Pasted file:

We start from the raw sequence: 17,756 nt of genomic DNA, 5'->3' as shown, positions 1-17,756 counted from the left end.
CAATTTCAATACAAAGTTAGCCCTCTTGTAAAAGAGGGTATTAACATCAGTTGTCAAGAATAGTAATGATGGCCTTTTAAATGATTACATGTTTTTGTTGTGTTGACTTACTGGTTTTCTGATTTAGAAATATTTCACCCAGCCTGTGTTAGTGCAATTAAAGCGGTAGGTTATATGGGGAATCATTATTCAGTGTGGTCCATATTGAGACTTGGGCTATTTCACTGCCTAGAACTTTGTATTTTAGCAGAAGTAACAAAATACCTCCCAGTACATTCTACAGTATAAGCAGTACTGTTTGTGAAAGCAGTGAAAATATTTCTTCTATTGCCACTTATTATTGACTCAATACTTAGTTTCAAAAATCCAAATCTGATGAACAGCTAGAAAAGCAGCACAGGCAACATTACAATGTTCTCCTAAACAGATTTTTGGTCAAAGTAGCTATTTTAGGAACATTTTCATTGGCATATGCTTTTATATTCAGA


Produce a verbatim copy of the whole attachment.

We start from the raw sequence: 17,756 nt of genomic DNA, 5'->3' as shown, positions 1-17,756 counted from the left end.
CAATTTCAATACAAAGTTAGCCCTCTTGTAAAAGAGGGTATTAACATCAGTTGTCAAGAATAGTAATGATGGCCTTTTAAATGATTACATGTTTTTGTTGTGTTGACTTACTGGTTTTCTGATTTAGAAATATTTCACCCAGCCTGTGTTAGTGCAATTAAAGCGGTAGGTTATATGGGGAATCATTATTCAGTGTGGTCCATATTGAGACTTGGGCTATTTCACTGCCTAGAACTTTGTATTTTAGCAGAAGTAACAAAATACCTCCCAGTACATTCTACAGTATAAGCAGTACTGTTTGTGAAAGCAGTGAAAATATTTCTTCTATTGCCACTTATTATTGACTCAATACTTAGTTTCAAAAATCCAAATCTGATGAACAGCTAGAAAAGCAGCACAGGCAACATTACAATGTTCTCCTAAACAGATTTTTGGTCAAAGTAGCTATTTTAGGAACATTTTCATTGGCATATGCTTTTATATTCAGA